The parallels between Manchester's upcoming Northern Quarter and Covent Garden in London are all too obvious. Both are based around former market buildings, and both rely on trendy one-off retailers and restaurants to create the sense of style and individuality that pulls in the crowds.
But the redevelopment challenge at Northern Quarter goes way beyond prettying up the surroundings and attracting chi-chi retailers. This is a £50m scheme, involving refurbishment and the construction of new homes, offices, retail units, gallery space and a contemporary hotel, as well as a public open space.

The scheme is being carried out by Ician, the joint venture company put together by Amec Developments and housebuilder Crosby Group specifically to take on large-scale mixed-use schemes. The group says it is following the guidelines set out by Lord Rogers' urban taskforce.

"The scheme is sustainable, in that we are proposing an environment where people can live, work and spend their leisure time. It is true mixed use," says Andrew Dewhurst, development manager with Ician. "The Northern Quarter has been a neglected area so we have to raise people's awareness of it. It is the first major scheme in the quarter, and we hope it will be a catalyst for more."

Ician's five-year construction programme kicked off last September, with a residential development designed by architect Stephenson Bell leading the way for the first phase. The starting point of the scheme is the grade II-listed 19th-century facade of Smithfield Fish Market. Its glazed roof was removed more than 25 years ago, but the market buildings and external walls and columns are being retained and will be complemented by a new block within the perimeter walls. Old and new buildings are connected by a glazed lightwell that serves as a communal space and facilitates services distribution.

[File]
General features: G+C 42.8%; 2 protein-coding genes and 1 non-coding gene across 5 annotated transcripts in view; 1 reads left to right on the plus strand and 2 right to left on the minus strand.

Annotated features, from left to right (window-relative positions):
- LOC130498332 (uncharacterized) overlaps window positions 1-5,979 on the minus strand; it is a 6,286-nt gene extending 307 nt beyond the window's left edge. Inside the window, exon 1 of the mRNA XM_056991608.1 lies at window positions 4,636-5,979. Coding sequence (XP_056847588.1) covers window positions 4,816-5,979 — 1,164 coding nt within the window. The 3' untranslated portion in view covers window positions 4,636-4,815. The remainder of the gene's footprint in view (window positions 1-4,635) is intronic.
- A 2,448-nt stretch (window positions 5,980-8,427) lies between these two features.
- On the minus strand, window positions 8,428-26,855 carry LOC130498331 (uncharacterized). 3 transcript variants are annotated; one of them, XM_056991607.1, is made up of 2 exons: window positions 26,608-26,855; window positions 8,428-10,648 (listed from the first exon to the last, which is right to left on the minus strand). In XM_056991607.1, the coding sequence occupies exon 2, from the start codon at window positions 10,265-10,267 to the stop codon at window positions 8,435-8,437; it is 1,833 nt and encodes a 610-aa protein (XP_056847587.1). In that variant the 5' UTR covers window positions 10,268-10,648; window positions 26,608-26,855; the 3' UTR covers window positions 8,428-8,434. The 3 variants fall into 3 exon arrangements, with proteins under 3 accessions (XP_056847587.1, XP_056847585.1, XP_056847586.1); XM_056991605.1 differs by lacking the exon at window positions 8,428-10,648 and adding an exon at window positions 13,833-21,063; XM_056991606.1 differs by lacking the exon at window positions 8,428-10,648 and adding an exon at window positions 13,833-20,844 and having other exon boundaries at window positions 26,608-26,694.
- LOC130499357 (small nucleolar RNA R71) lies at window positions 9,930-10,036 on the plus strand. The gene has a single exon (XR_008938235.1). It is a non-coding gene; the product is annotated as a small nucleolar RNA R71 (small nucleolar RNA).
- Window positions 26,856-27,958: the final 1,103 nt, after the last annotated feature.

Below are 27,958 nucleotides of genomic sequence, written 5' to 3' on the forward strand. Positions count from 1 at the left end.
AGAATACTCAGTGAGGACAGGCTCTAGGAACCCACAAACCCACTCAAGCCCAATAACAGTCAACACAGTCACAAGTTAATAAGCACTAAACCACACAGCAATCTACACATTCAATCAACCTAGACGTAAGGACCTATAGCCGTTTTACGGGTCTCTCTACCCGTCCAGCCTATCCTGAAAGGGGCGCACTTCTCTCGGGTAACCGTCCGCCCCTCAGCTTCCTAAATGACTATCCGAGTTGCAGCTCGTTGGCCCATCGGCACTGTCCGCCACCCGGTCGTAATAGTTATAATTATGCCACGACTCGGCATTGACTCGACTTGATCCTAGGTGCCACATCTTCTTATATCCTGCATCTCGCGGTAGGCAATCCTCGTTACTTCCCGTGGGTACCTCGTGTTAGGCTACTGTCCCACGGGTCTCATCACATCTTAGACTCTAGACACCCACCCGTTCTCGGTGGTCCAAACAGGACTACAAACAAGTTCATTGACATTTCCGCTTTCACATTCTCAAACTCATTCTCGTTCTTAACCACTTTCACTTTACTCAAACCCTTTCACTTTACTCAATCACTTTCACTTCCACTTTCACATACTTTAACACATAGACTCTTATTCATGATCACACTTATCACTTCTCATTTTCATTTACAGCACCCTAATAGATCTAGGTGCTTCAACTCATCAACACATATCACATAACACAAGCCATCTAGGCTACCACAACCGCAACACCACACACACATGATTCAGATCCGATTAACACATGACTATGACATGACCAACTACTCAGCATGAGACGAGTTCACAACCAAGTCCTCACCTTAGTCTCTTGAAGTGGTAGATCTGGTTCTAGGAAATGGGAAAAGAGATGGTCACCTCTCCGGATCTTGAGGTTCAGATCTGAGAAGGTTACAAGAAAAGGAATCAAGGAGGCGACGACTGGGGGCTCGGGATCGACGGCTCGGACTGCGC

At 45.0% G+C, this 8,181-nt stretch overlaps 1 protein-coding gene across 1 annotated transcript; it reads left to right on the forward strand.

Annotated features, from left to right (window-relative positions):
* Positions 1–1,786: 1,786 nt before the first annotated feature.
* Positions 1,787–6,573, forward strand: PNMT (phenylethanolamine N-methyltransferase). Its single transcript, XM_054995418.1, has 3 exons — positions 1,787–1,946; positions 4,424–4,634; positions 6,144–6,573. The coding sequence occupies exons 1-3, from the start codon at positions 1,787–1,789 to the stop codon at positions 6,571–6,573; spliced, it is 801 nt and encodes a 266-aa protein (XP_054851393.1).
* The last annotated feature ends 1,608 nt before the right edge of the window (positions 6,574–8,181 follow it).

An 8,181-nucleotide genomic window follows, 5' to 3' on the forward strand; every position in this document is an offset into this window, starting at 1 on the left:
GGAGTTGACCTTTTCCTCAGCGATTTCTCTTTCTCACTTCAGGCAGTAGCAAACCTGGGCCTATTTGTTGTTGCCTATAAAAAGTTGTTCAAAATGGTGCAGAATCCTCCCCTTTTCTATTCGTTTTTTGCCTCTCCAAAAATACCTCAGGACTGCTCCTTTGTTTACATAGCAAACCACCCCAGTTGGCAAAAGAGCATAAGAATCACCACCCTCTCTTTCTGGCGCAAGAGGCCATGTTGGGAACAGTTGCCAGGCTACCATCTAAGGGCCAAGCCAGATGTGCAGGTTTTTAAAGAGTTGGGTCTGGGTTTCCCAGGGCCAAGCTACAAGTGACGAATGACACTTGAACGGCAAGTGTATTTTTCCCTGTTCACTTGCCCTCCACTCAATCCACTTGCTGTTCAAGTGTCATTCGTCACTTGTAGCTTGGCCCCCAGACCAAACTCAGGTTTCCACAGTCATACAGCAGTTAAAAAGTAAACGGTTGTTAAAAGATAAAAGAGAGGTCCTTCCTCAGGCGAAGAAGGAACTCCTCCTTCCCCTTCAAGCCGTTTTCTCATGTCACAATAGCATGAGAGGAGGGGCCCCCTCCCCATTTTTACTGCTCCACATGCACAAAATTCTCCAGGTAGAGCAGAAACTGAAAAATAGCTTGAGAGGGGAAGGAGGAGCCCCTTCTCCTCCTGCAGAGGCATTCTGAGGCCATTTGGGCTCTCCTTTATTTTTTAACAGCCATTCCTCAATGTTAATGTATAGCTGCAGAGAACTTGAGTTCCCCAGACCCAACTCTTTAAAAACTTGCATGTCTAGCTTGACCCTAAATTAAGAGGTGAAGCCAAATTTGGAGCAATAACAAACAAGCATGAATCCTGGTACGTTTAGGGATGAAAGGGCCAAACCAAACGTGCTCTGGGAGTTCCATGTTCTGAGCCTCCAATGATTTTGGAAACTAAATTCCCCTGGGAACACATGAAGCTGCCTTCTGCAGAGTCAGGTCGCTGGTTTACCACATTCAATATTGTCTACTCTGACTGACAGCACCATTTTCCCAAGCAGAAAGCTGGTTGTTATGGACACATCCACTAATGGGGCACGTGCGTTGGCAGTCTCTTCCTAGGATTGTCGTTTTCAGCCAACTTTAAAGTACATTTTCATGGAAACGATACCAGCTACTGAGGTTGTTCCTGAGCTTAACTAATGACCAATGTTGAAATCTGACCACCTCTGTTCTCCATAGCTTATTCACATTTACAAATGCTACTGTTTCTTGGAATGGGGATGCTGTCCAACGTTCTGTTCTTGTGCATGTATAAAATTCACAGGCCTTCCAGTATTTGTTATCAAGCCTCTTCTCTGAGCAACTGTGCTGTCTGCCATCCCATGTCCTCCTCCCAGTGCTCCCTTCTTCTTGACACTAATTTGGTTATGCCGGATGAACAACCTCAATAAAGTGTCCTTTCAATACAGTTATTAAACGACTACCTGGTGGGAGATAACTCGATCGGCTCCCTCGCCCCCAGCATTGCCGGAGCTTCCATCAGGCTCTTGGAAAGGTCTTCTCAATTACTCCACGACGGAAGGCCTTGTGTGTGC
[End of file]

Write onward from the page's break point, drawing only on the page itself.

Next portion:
The old market buildings and the new block will have retail at lower levels and 87 one- and two-bedroom apartments above. The new five-storey building is designed to be unobtrusive – zinc panels, clay rainscreen and simple linear forms are intended to create a neutral backdrop to the ornate brick and stone of the Victorian market.

"Just as the exterior design of the market buildings portrays an unfolding story of ideas, so does the interior," says Jeff Bell, director of Stephenson Bell. "Entering the building, people embark on an exciting journey of the future combining confidently with the past as new is juxtaposed against the old."

  When Market Buildings and Market Square are complete in October, the vision of the Northern Quarter will become clearer. However, the scheme will still have a long way to go. About 200 more apartments will be developed in future phases, alongside up to 200,000 ft2 of office space.

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